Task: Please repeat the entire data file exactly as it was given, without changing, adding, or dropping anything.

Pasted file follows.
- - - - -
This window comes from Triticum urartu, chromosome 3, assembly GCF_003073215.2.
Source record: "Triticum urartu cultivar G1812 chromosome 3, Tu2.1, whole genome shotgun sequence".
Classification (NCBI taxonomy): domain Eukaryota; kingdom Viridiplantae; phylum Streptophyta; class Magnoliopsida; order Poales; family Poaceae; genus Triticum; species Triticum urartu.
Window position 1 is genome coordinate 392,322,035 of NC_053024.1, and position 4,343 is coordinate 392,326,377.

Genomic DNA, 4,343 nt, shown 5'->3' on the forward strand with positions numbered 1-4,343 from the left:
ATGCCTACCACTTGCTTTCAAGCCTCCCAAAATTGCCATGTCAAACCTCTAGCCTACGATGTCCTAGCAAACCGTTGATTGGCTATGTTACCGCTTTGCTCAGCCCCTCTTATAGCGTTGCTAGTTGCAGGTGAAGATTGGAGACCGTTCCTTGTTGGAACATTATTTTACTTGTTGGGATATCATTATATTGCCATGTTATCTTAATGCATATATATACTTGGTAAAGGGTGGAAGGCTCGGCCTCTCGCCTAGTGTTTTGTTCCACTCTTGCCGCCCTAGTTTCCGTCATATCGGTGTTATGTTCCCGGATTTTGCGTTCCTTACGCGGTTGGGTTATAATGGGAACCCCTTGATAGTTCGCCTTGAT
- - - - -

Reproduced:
This window comes from Triticum urartu, chromosome 3, assembly GCF_003073215.2.
Source record: "Triticum urartu cultivar G1812 chromosome 3, Tu2.1, whole genome shotgun sequence".
Classification (NCBI taxonomy): domain Eukaryota; kingdom Viridiplantae; phylum Streptophyta; class Magnoliopsida; order Poales; family Poaceae; genus Triticum; species Triticum urartu.
Window position 1 is genome coordinate 392,322,035 of NC_053024.1, and position 4,343 is coordinate 392,326,377.

Genomic DNA, 4,343 nt, shown 5'->3' on the forward strand with positions numbered 1-4,343 from the left:
ATGCCTACCACTTGCTTTCAAGCCTCCCAAAATTGCCATGTCAAACCTCTAGCCTACGATGTCCTAGCAAACCGTTGATTGGCTATGTTACCGCTTTGCTCAGCCCCTCTTATAGCGTTGCTAGTTGCAGGTGAAGATTGGAGACCGTTCCTTGTTGGAACATTATTTTACTTGTTGGGATATCATTATATTGCCATGTTATCTTAATGCATATATATACTTGGTAAAGGGTGGAAGGCTCGGCCTCTCGCCTAGTGTTTTGTTCCACTCTTGCCGCCCTAGTTTCCGTCATATCGGTGTTATGTTCCCGGATTTTGCGTTCCTTACGCGGTTGGGTTATAATGGGAACCCCTTGATAGTTCGCCTTGAT